1. Research Method

 

        The method of the present study is qualitatively comparative with the content analysis approach. Researchers used documentary method to collect data and identification of primary (UNESCO 2030 agenda and FTDIE) and secondary sources (books, articles, reports, etc.). To find related resources , Iranian information sites such as MagIran; Noormag and ISC and international search engines such as Google Scholar , ERIC and Boolean approach (Cheng and Philip, 2014) - using keywords in the title and abstract - were used to select sources (n = 50). Researchers also have used the correlative content analysis method for analyze the data and John Stuart Mill's four-step method of agreements and differences for present the results (Madandar Arani & Kakia, 2020).

 

  1. Findings

 

       This section consists of four parts: In the description section, the content of both selected documents is briefly explained. In the interpretation section, readers are introduced to the social, political, cultural, and educational contexts of the ratification of each document separately. The third part is dedicated to the juxtaposition of two documents from the perspective of social systems affecting their creation. In the final part, researchers have tried to show the most important similarities and differences between the two documents according to the previous three steps.

 

First) Description Stage

A: UNESCO2030 agenda

In September 2015, at the UN High Level Summit, the leaders of the member states pledged to implement the goals of the Global Sustainable Development 2030 global agenda - the outcome of a comprehensive global consultation process - in their national macro-policy from 1 January 2016. The UNESCO 2030 agenda has 17 main objectives, 169 specific objectives and 91 important statements (UNESCO, 2021). The document also addresses issues such as poverty, hunger, violence, corruption, trafficking, peace, justice, sustainable management of natural resources, health promotion, drinking water supply, empowerment of women and girls, cultural diversity, protection of vulnerable groups, democracy, development of rural areas, development of general and technical & vocational education, promotion of understanding, and job creation (National Commission for UNESCO, 2016). In addition, in order to evaluate and implement the commitments and ensure the establishment of strong political and legal policy frameworks - which underpin the achievement of the 2030 goals - it was decided that member states would actively review their education system in order to localize the objectives of the document. In the field of education, the 2030 document considers the following as the main commitment of member states:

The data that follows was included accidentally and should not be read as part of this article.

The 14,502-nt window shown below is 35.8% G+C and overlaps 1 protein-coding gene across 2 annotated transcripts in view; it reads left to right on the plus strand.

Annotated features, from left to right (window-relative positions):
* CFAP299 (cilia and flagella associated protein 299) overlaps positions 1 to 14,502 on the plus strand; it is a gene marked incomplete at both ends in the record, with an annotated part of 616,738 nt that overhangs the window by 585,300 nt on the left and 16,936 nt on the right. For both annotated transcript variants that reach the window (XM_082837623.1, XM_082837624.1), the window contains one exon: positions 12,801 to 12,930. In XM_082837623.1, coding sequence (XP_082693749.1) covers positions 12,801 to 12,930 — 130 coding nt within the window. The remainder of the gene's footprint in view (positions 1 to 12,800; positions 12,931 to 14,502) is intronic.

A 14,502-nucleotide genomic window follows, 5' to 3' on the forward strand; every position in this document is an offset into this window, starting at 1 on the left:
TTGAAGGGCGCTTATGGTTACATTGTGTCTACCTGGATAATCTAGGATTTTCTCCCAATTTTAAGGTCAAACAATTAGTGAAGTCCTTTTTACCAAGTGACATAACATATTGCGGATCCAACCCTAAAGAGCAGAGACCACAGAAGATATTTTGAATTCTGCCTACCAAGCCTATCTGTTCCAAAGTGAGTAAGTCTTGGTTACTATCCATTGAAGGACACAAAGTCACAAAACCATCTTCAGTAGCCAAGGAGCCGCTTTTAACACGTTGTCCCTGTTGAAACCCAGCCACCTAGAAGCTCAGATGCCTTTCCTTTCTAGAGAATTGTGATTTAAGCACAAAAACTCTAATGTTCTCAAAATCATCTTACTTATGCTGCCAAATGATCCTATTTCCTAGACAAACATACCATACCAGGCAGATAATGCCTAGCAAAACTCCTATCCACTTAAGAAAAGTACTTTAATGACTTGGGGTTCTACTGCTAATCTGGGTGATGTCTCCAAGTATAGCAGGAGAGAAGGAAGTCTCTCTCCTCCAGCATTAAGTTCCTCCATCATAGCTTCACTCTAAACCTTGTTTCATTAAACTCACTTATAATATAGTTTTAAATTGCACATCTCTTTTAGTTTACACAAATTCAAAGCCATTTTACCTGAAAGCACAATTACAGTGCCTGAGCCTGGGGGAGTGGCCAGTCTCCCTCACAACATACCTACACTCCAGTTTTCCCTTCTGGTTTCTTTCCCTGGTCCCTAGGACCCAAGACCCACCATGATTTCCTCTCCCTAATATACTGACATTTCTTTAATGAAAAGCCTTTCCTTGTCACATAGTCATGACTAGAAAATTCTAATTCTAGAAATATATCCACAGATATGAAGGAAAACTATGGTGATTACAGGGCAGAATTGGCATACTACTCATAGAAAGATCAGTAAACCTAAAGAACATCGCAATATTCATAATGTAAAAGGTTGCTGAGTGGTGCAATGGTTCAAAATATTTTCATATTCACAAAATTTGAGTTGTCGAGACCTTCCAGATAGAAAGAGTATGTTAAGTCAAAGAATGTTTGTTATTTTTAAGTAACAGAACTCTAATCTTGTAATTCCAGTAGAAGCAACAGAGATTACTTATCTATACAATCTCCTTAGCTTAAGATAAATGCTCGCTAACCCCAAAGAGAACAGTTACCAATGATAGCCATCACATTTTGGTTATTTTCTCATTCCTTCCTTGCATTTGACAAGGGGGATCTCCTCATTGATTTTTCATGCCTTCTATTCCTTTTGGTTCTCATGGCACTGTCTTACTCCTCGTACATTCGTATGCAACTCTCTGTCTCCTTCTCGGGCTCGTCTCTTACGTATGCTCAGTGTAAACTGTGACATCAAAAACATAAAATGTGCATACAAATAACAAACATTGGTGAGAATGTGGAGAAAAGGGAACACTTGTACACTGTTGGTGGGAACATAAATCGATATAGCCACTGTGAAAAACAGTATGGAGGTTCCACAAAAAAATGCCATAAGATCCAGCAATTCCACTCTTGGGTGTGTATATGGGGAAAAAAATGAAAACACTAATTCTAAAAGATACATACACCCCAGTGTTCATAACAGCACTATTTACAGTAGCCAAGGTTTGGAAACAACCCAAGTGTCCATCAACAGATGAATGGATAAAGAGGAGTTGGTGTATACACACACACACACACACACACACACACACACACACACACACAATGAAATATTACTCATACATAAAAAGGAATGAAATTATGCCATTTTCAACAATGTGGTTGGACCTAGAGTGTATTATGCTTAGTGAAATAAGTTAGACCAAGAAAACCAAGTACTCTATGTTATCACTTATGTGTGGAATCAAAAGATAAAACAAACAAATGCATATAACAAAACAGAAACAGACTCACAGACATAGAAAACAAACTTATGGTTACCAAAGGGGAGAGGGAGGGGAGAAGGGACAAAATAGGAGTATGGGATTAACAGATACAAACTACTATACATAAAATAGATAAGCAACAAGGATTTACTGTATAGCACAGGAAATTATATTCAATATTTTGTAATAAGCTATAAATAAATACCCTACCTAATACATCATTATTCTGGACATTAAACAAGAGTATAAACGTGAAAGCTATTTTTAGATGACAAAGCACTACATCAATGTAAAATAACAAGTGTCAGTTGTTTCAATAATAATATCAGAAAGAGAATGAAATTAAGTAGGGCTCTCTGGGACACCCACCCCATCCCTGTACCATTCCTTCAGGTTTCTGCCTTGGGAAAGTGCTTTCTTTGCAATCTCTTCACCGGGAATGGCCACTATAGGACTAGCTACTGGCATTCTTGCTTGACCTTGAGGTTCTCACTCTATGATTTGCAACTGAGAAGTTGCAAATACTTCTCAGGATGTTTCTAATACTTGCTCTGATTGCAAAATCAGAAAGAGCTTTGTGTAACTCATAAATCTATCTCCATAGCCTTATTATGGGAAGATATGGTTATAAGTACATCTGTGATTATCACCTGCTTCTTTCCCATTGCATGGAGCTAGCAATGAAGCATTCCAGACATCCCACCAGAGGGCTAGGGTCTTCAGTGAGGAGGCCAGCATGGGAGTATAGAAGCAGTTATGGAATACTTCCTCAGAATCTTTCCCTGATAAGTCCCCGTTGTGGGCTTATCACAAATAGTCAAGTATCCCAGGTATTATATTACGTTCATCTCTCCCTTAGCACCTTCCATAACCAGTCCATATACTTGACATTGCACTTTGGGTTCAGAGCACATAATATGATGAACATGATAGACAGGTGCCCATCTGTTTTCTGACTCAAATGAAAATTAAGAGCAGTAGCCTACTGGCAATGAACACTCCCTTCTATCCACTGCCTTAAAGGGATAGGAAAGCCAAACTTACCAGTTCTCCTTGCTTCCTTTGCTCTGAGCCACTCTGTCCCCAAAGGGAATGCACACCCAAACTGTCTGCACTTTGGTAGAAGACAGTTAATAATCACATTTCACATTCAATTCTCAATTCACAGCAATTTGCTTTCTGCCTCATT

• Efforts by the education system to attract excluded, at-risk, and marginalized individuals
  • Ensuring the elimination of gender inequalities in the education system due to cultural and social biases
  • Develop policies based on respect for the rights of women and men in the education system
  • Eliminate discrimination and gender stereotypes based on violence in educational institutions
  • Pay special attention to unacceptable gender norms in the international community, such as child marriage and early pregnancy
  • Ensure textbook review and oversight of teachers' teaching to prevent the promotion of gender stereotypes (OECD 2018).

 

  1. B) FTDIE

The “Fundamental Reform Document of Iran’s Education”( FTDIE) includes 8 macro goals, 14 strategic goals, 30 values, 23 operational goals, 119 strategies and 49 basic propositions (Supreme Council of Cultural Revolution, 2011). In the fifth chapter of this document, 8 major goals of the Iran education system are set. These goals are:

 

  • Educate human beings who are faithful and creative in Islamic morality, questioning, creative, healthy, free-spirited, law-abiding, peaceful, patriotic, world-thinking, brave and responsible
  • Promoting public culture and laying the groundwork for the formation of Islamic-Iranian civilization, loyalty to the system of Islamic Republic of Iran, and belief in the principle of Velayat-e-Faqih and religious democracy
  • Comprehensive expansion and provision of educational justice
  • Establishing an effective and efficient human resource management system